Aristotle’s Poetics Is Not Only Relevant to Sophocles’ Oedipus Rex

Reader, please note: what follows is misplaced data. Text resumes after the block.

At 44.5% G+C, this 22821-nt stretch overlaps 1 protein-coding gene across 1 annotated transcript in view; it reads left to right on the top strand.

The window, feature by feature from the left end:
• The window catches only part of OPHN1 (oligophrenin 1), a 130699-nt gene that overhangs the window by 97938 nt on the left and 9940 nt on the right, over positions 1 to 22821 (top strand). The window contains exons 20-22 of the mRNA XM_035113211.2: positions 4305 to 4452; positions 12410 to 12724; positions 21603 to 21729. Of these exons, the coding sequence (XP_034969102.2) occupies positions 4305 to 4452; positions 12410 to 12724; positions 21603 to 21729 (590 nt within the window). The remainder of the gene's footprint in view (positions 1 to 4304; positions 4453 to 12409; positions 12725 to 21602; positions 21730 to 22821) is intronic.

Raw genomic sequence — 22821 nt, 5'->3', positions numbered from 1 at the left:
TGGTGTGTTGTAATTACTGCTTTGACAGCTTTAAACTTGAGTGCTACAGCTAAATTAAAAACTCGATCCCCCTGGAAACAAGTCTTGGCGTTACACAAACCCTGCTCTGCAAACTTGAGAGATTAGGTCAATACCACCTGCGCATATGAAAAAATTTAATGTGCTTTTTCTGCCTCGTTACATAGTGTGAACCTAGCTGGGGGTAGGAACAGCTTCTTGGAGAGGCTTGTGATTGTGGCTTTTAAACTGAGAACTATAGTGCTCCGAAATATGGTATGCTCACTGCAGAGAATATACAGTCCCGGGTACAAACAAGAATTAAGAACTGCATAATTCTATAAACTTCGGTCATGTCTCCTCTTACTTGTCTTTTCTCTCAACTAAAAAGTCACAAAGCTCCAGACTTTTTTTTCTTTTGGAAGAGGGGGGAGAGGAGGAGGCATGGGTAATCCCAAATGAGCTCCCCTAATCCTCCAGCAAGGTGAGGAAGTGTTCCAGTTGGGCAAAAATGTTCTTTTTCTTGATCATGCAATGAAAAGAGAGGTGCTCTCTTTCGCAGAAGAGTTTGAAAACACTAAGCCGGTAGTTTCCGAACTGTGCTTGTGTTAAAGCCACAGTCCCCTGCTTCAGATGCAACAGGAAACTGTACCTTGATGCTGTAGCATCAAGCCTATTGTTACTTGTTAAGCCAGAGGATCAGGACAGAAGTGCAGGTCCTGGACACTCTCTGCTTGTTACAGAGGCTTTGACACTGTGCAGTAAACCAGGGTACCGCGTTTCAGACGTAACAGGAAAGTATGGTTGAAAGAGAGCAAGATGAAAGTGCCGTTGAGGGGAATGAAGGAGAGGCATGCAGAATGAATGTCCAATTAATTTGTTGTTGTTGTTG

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Aristotle’s Poetics is not only relevant to Sophocles’ Oedipus Rex Aristotle’s muse for the writings of his Poetics was Sophocles’ Oedipus Rex as well as works from other ancient Greek plays such as Homer, who Aristotle described as a ‘supreme poet of serious subjects’. This is indicative of Aristotle’s appreciation for the works of these ancient Greek playwrights, as Homer complemented him in his Poetics. Aristotle’s Oedipus Rex was the pinnacle of tragedies; he drew inspiration from several key components of this play to create his own great work that would contribute an enduring philosophy of theatre. This discussion will first seek to demonstrate the extent to which Aristotle drew directly from Oedipus Rex to highlight the key components of tragedy and the value of Aristotle’s principles in what makes a tragedy. I will also however, go on to examine how far Aristotle’s criterion for a successful tragedy has been applied to other genres of theatre, for instance the satire that became particularly popular in the eighteenth century. It has been argued that Aristotle’s Poetics provides a type of instruction manual for playwrights that wish to write a successful tragedy; by listing the characteristics and essential events that feature in Oedipus Rex. Aristotle does not specifically write the story line for Oedipus Rex but breaks down an event featured in the play, deconstructing its components in relation to the plot. Aristotle refers to Oedipus Rex to provide an example to support his statements regarding the characteristics that should form the foundation of a tragic play. The most rational connection to make would be to compare Oedipus Rex to William Shakespeare’s King Lear. The next part of this essay will investigate the connections between the three texts and focus on the style of writing and plot. By discovering the connections between the texts, this will

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